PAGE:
In a week where the topic of lasting fandom is dominating the headlines, let us also turn our attentions to another film, from a similar era, with a similarly devoted following of convention-going, fiction-writing, torch-carrying fans.
We referred, of course, to the Friday, Dec. 18 opening of "Star Wars: The Force Awakens," which is pretty much the movie event of the decade, and we're happy to go out on that particular limb, even with a half decade to go.
That's in large part because of the saga's intense fandom. But a cinematic work that debuted in 1980 -- right in the heat of the Episode IV-Episode V moment -- also boasts such a spirited fandom, and it, too, is getting a 2015 revisit, just days ahead of the "Star Wars" release.
It's "Somewhere in Time" we speak of, the lush, romantic, Edwardian-lovely time-traveling tale starring Jane Seymour and Christopher Reeve (and a dastardly and delightful Christopher Plummer, too). It's impossible to overestimate the lasting appeal of this movie, which has continually built upon its fan base over the decades, a fan base that regularly travels to The Grand Hotel on Michigan's Mackinac Island, the film's picturesque setting.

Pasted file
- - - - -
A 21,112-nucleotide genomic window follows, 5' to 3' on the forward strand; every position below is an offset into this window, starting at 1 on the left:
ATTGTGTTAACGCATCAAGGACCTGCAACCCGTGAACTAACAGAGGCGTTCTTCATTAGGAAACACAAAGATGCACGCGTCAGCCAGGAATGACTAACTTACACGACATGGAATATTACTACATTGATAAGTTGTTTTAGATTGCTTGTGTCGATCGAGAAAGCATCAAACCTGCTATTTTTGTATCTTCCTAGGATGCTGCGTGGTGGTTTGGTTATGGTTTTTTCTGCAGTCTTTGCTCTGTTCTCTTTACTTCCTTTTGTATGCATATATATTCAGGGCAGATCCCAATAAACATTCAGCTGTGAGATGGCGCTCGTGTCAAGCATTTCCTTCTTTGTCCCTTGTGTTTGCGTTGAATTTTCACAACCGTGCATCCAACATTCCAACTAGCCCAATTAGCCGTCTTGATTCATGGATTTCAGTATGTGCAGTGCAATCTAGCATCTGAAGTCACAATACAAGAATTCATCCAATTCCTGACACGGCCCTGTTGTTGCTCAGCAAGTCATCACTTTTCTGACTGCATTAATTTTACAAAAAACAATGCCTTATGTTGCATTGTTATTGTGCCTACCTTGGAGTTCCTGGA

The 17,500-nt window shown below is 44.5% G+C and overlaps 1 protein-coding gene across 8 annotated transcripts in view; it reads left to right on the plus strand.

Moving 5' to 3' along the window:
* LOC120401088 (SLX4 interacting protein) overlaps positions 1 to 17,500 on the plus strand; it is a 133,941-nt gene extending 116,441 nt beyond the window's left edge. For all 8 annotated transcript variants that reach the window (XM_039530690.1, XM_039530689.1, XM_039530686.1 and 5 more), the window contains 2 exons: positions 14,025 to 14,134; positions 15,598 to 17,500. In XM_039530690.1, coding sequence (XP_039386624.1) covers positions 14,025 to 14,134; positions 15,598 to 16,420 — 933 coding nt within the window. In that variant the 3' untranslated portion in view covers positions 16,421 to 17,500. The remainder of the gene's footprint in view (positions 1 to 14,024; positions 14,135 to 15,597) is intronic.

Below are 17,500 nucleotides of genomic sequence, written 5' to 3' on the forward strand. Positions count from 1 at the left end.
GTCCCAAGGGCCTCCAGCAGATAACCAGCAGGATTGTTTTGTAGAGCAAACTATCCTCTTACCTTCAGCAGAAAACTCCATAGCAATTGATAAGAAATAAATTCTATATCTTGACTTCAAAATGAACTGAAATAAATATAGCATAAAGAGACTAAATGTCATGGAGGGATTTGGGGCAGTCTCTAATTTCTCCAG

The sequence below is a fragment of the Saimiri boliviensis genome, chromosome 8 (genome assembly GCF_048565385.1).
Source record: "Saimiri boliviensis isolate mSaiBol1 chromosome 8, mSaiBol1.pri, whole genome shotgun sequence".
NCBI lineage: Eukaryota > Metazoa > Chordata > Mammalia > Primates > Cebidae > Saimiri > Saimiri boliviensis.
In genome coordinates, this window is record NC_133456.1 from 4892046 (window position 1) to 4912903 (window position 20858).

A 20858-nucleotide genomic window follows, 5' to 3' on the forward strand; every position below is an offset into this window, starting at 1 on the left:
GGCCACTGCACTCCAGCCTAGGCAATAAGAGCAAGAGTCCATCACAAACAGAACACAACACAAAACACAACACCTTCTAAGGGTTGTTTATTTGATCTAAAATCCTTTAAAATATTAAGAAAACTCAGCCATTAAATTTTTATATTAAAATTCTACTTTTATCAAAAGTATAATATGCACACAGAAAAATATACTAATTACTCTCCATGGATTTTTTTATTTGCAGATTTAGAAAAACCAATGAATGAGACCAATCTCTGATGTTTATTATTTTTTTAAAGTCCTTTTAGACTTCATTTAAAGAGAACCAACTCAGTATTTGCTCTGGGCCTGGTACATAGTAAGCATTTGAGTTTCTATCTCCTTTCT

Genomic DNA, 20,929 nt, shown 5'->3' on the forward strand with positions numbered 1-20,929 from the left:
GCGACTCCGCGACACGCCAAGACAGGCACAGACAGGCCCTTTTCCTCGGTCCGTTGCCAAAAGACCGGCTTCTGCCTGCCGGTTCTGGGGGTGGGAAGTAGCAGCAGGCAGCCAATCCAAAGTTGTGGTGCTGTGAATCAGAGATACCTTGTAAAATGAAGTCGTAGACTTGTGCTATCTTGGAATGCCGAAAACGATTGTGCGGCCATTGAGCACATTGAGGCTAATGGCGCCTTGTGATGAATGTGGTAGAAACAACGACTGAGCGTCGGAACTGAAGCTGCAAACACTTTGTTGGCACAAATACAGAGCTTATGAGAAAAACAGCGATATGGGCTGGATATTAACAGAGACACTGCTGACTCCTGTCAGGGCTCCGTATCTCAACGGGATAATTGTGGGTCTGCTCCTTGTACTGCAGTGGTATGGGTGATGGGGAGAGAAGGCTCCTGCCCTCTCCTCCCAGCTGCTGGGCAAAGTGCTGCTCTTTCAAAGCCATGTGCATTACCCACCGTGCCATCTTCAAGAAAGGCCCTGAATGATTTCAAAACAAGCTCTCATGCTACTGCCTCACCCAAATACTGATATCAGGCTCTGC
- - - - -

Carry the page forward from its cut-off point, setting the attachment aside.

A 35th anniversary screening, with star Jane Seymour and director Jeannot Szwarc in attendance, is set for Laemmle's The Royal Theatre on Tuesday, Dec. 15. The Q&A to follow may cover working with writer Richard Matheson's fanciful but deeply emotive material and, surely, performing alongside the great and missed Christopher Reeve.
The Grand Hotel is a few thousand miles away from Santa Monica, and 1912, the time-travel-y year of the film, is more than a century back, but for fans to spend an evening with Ms. Seymour and Mr. Szwarc is a treat of the highest order.
If you do don your giant hat, the kind sported by character Elise McKenna in "Somewhere in Time," please do remove it upon taking your seat in the theater.
Surely, though, finding some 1912-style clothing shouldn't be a problem. Richard Collier, in the movie, had to locate some old-fashioned duds, though his were a bit too old-fashioned for the period he traveled to, through time. Best not make the same charming mistake.